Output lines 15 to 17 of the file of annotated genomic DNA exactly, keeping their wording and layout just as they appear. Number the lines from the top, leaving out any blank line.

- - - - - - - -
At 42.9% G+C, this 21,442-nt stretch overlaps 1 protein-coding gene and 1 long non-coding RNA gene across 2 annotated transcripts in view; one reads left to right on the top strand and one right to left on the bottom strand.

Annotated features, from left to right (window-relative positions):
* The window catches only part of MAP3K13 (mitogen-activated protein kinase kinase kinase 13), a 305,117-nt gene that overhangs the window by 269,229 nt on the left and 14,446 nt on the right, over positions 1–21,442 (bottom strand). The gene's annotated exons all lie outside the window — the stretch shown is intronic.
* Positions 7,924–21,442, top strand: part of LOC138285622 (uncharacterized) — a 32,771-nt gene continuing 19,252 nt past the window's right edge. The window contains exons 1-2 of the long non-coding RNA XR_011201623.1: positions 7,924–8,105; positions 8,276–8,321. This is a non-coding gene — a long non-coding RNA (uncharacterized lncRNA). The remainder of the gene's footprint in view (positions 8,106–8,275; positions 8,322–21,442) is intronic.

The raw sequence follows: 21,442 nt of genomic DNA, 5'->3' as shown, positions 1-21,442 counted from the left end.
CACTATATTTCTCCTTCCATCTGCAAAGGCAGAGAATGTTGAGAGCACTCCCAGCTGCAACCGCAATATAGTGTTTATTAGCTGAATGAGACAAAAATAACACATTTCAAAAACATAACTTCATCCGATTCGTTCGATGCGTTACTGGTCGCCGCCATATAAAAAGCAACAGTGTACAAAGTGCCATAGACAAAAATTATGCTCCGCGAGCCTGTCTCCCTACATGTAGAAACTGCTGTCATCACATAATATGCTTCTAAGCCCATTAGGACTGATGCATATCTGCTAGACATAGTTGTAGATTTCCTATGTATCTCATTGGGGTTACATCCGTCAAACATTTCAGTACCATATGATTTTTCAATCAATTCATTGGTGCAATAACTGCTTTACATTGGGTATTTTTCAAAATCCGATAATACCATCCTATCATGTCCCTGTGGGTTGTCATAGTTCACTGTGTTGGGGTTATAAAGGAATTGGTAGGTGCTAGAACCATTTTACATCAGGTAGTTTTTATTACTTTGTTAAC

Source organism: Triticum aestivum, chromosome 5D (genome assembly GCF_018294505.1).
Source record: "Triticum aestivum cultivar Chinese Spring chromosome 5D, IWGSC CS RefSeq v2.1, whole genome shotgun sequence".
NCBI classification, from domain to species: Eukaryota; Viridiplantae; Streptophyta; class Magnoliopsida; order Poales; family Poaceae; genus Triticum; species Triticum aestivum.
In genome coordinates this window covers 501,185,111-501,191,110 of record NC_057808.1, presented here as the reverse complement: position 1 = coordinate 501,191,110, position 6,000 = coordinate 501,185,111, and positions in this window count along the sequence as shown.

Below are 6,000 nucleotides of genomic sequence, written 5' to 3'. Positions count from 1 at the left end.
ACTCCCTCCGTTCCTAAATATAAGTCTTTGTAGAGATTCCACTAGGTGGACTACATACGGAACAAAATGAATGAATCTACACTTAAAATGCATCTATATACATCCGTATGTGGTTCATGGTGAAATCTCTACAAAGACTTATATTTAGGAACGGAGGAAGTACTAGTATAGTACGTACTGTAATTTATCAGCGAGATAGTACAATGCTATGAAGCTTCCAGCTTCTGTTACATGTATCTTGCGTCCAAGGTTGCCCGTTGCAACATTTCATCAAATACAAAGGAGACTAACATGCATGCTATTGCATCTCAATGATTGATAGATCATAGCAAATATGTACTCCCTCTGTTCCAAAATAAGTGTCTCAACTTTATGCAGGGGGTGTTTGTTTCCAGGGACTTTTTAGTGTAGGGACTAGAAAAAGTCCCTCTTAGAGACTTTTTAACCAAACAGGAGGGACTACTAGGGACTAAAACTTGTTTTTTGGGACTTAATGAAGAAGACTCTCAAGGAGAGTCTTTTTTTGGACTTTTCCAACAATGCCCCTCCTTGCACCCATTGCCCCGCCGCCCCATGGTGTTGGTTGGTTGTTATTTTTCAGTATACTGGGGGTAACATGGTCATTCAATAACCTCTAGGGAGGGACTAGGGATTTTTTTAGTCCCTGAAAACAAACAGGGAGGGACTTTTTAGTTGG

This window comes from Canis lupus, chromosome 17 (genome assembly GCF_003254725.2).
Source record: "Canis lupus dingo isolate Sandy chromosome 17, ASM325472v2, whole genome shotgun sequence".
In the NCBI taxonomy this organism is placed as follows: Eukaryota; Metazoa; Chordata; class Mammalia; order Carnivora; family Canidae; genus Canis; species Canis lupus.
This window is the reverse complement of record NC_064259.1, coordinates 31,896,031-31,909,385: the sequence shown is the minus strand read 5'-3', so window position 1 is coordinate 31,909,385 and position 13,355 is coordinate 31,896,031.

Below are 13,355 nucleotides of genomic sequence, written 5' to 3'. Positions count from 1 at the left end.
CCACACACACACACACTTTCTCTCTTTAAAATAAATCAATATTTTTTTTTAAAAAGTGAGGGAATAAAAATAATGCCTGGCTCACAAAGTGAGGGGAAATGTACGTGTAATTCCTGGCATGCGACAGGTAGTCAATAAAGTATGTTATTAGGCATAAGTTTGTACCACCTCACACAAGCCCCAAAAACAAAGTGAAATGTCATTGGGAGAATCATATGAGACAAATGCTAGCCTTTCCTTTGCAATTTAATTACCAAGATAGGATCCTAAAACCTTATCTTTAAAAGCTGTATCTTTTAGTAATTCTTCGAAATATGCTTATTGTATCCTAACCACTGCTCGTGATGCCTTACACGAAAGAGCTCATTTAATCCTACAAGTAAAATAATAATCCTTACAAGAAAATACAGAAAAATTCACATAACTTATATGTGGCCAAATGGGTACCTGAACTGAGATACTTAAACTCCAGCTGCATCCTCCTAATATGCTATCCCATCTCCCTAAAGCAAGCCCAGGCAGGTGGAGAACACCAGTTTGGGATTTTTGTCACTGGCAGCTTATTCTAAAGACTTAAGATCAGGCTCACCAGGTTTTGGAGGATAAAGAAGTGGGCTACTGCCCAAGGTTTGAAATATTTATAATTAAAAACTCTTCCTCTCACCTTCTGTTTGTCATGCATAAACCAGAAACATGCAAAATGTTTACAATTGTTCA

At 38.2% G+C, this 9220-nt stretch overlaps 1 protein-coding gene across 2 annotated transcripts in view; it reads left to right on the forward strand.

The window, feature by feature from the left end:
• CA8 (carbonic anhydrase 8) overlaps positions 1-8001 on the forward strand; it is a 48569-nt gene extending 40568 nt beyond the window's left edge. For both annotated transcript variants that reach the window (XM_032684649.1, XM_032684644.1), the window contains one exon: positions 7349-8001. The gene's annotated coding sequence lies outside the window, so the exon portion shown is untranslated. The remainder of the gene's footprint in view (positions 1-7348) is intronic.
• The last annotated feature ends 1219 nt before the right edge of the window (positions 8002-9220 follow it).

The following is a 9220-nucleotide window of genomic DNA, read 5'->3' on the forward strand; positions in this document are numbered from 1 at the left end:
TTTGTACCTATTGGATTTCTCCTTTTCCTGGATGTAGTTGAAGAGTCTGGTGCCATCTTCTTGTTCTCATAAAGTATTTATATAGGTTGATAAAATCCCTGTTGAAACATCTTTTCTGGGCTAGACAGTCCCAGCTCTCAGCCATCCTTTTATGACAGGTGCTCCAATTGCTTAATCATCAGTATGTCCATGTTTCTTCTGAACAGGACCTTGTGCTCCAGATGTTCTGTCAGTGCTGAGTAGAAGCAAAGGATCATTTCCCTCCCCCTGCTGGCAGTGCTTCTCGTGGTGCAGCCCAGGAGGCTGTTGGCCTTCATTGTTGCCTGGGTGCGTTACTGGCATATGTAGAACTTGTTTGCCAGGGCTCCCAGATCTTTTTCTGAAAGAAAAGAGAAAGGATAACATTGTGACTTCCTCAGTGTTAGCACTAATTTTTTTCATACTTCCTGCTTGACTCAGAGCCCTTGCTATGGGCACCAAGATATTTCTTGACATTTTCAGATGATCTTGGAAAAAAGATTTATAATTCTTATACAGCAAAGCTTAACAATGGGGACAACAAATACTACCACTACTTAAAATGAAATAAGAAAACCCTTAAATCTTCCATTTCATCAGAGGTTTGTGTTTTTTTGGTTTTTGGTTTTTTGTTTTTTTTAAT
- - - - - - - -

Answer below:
In the NCBI taxonomy this organism is placed as follows: Eukaryota; Metazoa; Chordata; class Mammalia; order Carnivora; family Canidae; genus Canis; species Canis lupus.
This window is the reverse complement of record NC_064259.1, coordinates 31,896,031-31,909,385: the sequence shown is the minus strand read 5'-3', so window position 1 is coordinate 31,909,385 and position 13,355 is coordinate 31,896,031.

Below are 13,355 nucleotides of genomic sequence, written 5' to 3'. Positions count from 1 at the left end.